Here are some tips on how NOT to write a blog:

1. Don’t Post for Days in a Row: No one is interested in what you have to say so why say it as often as every day? People don’t like an ongoing relationship so be sure to keep them at a distance with unpredictable posts. There is no better feeling than to read the same thing over and over. Leave it up to whimsy, instead of reliability, to find you.

2. Pick a Boring Blog Name: There’s nothing better for a blog than choosing a name that no one gets or understands. Be obtuse. Make no sense. Don’t use your actual name in any way because that would be too egotistical even though there is no better way to feed an ego and build self-importance than by blogging. Your name is not your brand you have not been building over a lifetime so why use that self-created goodwill in your blog?


3. Don’t Use FeedBurner or BlogExplosion: You don’t need stats. You don’t want visitors. You don’t need to know who is reading you from where and why. You don’t need to know which posts are most popular. There is no need to see in neat table and chart form just how your blog is doing every day.

4. Never Backup: You are infallible. Computers never fail. The internet is always “on.” Servers don’t crash. “99.9% Uptime” guarantees really mean “100% Uptime.” Why back up your database? Why save your config files? What could happen?

5. Use a Parked Domain: Having several URLs pointing to single posts on your blog is not confusing and does not make your domain hard-to-find. Why have a solid, top-level domain name that people can remember, bookmark and celebrate?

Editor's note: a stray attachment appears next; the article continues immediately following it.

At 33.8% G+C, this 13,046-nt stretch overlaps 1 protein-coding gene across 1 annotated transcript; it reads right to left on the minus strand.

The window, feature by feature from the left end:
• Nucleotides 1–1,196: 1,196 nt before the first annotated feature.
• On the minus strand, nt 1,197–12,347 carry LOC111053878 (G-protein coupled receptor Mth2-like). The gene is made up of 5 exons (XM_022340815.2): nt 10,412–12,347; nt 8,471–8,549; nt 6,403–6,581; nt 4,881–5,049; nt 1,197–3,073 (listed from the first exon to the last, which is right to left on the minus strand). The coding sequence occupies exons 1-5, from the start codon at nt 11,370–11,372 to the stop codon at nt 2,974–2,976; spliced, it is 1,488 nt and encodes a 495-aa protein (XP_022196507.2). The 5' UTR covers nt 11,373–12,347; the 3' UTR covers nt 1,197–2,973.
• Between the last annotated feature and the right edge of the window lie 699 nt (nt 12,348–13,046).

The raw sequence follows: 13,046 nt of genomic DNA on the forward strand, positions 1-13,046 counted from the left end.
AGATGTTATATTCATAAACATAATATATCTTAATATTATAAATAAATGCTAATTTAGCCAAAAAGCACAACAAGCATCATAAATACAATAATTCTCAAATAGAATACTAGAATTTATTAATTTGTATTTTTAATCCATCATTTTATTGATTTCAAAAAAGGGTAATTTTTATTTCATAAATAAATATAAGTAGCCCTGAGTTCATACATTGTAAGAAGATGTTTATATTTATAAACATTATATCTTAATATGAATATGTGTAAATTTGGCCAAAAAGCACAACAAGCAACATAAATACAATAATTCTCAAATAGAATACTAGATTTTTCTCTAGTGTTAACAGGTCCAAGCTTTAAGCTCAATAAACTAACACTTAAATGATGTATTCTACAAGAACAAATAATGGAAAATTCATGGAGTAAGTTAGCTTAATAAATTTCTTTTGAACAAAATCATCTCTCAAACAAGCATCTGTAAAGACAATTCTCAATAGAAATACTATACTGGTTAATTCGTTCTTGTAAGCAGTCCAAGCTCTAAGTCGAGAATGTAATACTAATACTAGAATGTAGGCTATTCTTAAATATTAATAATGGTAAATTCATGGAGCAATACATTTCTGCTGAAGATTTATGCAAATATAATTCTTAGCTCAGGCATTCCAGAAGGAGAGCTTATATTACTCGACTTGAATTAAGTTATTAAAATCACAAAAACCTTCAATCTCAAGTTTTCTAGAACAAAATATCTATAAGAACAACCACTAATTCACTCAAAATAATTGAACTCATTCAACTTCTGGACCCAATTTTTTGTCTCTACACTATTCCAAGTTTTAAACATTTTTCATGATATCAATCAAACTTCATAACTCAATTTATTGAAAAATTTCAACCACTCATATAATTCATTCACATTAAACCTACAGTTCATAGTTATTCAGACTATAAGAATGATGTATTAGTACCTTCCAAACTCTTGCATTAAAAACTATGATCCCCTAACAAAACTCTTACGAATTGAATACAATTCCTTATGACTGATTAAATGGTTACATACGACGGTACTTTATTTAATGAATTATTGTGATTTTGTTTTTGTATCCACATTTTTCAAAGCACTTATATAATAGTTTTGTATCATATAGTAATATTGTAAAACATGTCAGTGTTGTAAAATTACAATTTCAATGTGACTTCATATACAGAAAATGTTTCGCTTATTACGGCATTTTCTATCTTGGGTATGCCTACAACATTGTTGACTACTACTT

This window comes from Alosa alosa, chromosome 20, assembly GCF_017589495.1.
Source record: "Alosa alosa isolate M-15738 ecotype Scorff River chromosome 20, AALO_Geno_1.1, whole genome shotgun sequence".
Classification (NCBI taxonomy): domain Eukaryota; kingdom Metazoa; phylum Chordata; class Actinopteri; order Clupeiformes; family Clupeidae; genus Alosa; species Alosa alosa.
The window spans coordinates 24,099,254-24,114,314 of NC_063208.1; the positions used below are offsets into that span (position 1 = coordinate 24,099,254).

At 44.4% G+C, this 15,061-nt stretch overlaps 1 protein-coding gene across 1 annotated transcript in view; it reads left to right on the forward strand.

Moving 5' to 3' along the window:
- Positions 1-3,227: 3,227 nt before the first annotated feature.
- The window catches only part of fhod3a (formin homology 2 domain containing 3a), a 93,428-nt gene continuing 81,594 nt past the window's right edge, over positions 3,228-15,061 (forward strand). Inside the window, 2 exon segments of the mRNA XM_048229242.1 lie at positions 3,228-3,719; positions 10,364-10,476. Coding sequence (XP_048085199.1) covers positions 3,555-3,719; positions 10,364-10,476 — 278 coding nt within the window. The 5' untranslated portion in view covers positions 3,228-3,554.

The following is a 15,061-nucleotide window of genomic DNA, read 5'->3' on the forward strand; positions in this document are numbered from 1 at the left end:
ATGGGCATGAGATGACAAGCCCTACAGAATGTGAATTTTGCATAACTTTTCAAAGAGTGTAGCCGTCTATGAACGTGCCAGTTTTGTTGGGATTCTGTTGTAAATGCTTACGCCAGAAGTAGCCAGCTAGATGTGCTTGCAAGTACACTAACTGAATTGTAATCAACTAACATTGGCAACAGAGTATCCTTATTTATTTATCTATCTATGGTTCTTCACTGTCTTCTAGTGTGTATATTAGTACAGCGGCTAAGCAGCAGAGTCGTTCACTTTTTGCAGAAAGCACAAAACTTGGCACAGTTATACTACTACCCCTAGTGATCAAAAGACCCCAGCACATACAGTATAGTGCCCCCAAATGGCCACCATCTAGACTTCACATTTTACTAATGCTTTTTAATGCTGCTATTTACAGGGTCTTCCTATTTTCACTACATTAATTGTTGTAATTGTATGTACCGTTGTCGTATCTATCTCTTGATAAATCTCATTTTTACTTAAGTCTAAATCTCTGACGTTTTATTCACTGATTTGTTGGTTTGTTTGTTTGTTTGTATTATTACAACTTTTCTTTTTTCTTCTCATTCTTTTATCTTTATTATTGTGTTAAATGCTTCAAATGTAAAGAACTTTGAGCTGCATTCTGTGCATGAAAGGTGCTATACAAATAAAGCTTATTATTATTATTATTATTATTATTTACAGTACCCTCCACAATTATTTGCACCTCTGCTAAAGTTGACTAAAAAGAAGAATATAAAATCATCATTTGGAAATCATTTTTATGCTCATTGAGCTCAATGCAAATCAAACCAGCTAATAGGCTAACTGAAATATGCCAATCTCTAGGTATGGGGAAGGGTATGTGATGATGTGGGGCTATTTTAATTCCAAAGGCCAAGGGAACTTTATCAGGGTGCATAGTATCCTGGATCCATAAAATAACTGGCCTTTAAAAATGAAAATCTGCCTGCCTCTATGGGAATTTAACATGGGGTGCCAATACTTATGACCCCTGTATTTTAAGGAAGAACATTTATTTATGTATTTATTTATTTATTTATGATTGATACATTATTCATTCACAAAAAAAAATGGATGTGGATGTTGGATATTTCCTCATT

6. Regularly Change Your Permalinks: Changing the URL address of your messages is the perfect way to keep your readers, RSS services and Search Bots from ever really pinning down exactly where you are and finding what you have written. Guessing is good. Broken links and 404 errors are appealing to those who are interested in reading your mind.

7. Reveal Nothing: You started your blog to keep your privacy intact. Revealing bits of your heart and ordered thoughts and broken life experiences only causes you public pain. Keep everything bottled up. You are an island. You are your body and not your spirit.

8. Keep Your Opinion to Yourself: Re-state the obvious. Only post links to original content others create. No one cares what you have to say. Remain neutral. Always be fair. Hurt no one’s feelings. Bland has always been a code phrase for “really tasty.”

9. Don’t Provide the Big Picture: Thinking big is boring. Being certain instead of wondering is always the most daring path. Mediocrity knows everything. Talent recognizes nothing.

10. Don’t Talk About Other People: Talk about inanimate objects only. Other people are boring. Only things matter. Things with blood are overrated. Choose dead over alive.

101 Comments

  1. I came in through Blog Explosion. Loved the post. Thought I was trying to do too much on my blog by putting at least one to two posts a day up there, guess not.

  2. Gone — I’m glad you “got” the intent of the post. Some of my close friends were a little curious about what I was trying to say.
    Nina — You made my day, thanks!
    Jo — My rule is post one important thing a day worth reading. If you get inspired to write a second post, great. One good post a day is better than 10 slim posts a day. If you aren’t posting once-a-day I’m not sure if you have a blog or just a dead website. Blogs live only in new information and the death rate for “newness” is a 24 hour cycle.

  3. Hi Jocelyn —
    Thanks for stopping by and posting a comment.
    Your question concerning how to read this site via RSS is excellent and it will be the topic of a new post from me today.
    Watch the main page here for a post entitled “Reading this Blog via RSS.”

  4. Hi Sam —
    I visited your blog. Fun stuff, that!
    I appreciate the link and your taking a moment to post a note.